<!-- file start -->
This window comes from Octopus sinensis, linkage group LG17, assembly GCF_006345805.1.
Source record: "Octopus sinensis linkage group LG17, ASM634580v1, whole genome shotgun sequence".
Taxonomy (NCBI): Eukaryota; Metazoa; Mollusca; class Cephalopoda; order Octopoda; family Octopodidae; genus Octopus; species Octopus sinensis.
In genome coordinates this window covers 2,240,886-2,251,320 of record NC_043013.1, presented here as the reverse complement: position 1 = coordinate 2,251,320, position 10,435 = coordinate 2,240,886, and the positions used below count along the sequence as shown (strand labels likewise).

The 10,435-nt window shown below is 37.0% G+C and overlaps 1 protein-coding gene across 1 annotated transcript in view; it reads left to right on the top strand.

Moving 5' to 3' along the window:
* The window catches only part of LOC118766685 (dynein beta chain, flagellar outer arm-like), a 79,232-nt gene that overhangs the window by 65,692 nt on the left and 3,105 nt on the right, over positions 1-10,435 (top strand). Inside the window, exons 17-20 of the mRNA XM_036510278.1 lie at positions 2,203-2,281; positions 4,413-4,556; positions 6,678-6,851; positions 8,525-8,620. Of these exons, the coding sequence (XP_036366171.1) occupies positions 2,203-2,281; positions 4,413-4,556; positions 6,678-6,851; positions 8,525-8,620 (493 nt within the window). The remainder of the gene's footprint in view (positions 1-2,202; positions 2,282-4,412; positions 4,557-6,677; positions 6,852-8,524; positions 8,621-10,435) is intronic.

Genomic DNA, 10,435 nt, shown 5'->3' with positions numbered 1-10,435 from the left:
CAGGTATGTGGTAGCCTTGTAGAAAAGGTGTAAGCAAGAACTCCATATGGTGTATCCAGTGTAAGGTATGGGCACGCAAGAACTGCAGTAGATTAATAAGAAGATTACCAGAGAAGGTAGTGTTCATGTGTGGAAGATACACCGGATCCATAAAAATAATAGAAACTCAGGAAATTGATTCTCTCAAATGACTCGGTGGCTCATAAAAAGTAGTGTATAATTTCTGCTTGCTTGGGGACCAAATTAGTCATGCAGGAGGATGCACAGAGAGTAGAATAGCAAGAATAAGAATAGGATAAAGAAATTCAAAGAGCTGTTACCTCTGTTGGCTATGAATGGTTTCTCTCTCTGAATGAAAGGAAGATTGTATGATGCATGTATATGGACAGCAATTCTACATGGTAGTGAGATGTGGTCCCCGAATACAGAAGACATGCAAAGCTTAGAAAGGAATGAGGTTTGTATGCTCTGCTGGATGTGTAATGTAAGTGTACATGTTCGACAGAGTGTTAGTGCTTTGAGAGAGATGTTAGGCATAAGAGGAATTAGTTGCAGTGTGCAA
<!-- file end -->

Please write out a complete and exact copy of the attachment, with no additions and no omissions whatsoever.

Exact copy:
This window comes from Octopus sinensis, linkage group LG17, assembly GCF_006345805.1.
Source record: "Octopus sinensis linkage group LG17, ASM634580v1, whole genome shotgun sequence".
Taxonomy (NCBI): Eukaryota; Metazoa; Mollusca; class Cephalopoda; order Octopoda; family Octopodidae; genus Octopus; species Octopus sinensis.
In genome coordinates this window covers 2,240,886-2,251,320 of record NC_043013.1, presented here as the reverse complement: position 1 = coordinate 2,251,320, position 10,435 = coordinate 2,240,886, and the positions used below count along the sequence as shown (strand labels likewise).

The 10,435-nt window shown below is 37.0% G+C and overlaps 1 protein-coding gene across 1 annotated transcript in view; it reads left to right on the top strand.

Moving 5' to 3' along the window:
* The window catches only part of LOC118766685 (dynein beta chain, flagellar outer arm-like), a 79,232-nt gene that overhangs the window by 65,692 nt on the left and 3,105 nt on the right, over positions 1-10,435 (top strand). Inside the window, exons 17-20 of the mRNA XM_036510278.1 lie at positions 2,203-2,281; positions 4,413-4,556; positions 6,678-6,851; positions 8,525-8,620. Of these exons, the coding sequence (XP_036366171.1) occupies positions 2,203-2,281; positions 4,413-4,556; positions 6,678-6,851; positions 8,525-8,620 (493 nt within the window). The remainder of the gene's footprint in view (positions 1-2,202; positions 2,282-4,412; positions 4,557-6,677; positions 6,852-8,524; positions 8,621-10,435) is intronic.

Genomic DNA, 10,435 nt, shown 5'->3' with positions numbered 1-10,435 from the left:
CAGGTATGTGGTAGCCTTGTAGAAAAGGTGTAAGCAAGAACTCCATATGGTGTATCCAGTGTAAGGTATGGGCACGCAAGAACTGCAGTAGATTAATAAGAAGATTACCAGAGAAGGTAGTGTTCATGTGTGGAAGATACACCGGATCCATAAAAATAATAGAAACTCAGGAAATTGATTCTCTCAAATGACTCGGTGGCTCATAAAAAGTAGTGTATAATTTCTGCTTGCTTGGGGACCAAATTAGTCATGCAGGAGGATGCACAGAGAGTAGAATAGCAAGAATAAGAATAGGATAAAGAAATTCAAAGAGCTGTTACCTCTGTTGGCTATGAATGGTTTCTCTCTCTGAATGAAAGGAAGATTGTATGATGCATGTATATGGACAGCAATTCTACATGGTAGTGAGATGTGGTCCCCGAATACAGAAGACATGCAAAGCTTAGAAAGGAATGAGGTTTGTATGCTCTGCTGGATGTGTAATGTAAGTGTACATGTTCGACAGAGTGTTAGTGCTTTGAGAGAGATGTTAGGCATAAGAGGAATTAGTTGCAGTGTGCAA